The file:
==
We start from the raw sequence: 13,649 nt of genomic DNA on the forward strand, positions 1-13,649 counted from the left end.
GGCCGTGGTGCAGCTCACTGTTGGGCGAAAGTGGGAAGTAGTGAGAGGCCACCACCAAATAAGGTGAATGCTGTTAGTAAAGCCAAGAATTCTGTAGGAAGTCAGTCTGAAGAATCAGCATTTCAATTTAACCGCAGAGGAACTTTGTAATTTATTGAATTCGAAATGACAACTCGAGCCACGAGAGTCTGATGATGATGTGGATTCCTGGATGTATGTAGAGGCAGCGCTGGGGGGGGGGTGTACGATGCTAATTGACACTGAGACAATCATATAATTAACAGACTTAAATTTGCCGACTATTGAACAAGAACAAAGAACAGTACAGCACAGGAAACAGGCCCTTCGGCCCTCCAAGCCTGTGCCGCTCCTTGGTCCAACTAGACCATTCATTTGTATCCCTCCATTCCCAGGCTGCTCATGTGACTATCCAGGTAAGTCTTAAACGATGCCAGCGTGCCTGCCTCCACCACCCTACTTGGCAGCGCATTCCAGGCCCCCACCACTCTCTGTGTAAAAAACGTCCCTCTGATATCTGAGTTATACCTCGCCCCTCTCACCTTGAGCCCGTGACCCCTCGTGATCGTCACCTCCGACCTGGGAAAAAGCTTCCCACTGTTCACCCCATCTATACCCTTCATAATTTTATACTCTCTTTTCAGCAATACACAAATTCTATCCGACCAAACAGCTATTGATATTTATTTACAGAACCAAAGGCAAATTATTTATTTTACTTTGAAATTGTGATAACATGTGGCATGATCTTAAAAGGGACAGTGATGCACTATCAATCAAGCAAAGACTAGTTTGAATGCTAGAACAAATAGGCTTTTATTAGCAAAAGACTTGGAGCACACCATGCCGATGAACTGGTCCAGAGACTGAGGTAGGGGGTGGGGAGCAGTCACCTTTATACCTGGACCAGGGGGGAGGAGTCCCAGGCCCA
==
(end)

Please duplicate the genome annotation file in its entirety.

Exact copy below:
We start from the raw sequence: 13,649 nt of genomic DNA on the forward strand, positions 1-13,649 counted from the left end.
GGCCGTGGTGCAGCTCACTGTTGGGCGAAAGTGGGAAGTAGTGAGAGGCCACCACCAAATAAGGTGAATGCTGTTAGTAAAGCCAAGAATTCTGTAGGAAGTCAGTCTGAAGAATCAGCATTTCAATTTAACCGCAGAGGAACTTTGTAATTTATTGAATTCGAAATGACAACTCGAGCCACGAGAGTCTGATGATGATGTGGATTCCTGGATGTATGTAGAGGCAGCGCTGGGGGGGGGGTGTACGATGCTAATTGACACTGAGACAATCATATAATTAACAGACTTAAATTTGCCGACTATTGAACAAGAACAAAGAACAGTACAGCACAGGAAACAGGCCCTTCGGCCCTCCAAGCCTGTGCCGCTCCTTGGTCCAACTAGACCATTCATTTGTATCCCTCCATTCCCAGGCTGCTCATGTGACTATCCAGGTAAGTCTTAAACGATGCCAGCGTGCCTGCCTCCACCACCCTACTTGGCAGCGCATTCCAGGCCCCCACCACTCTCTGTGTAAAAAACGTCCCTCTGATATCTGAGTTATACCTCGCCCCTCTCACCTTGAGCCCGTGACCCCTCGTGATCGTCACCTCCGACCTGGGAAAAAGCTTCCCACTGTTCACCCCATCTATACCCTTCATAATTTTATACTCTCTTTTCAGCAATACACAAATTCTATCCGACCAAACAGCTATTGATATTTATTTACAGAACCAAAGGCAAATTATTTATTTTACTTTGAAATTGTGATAACATGTGGCATGATCTTAAAAGGGACAGTGATGCACTATCAATCAAGCAAAGACTAGTTTGAATGCTAGAACAAATAGGCTTTTATTAGCAAAAGACTTGGAGCACACCATGCCGATGAACTGGTCCAGAGACTGAGGTAGGGGGTGGGGAGCAGTCACCTTTATACCTGGACCAGGGGGGAGGAGTCCCAGGCCCA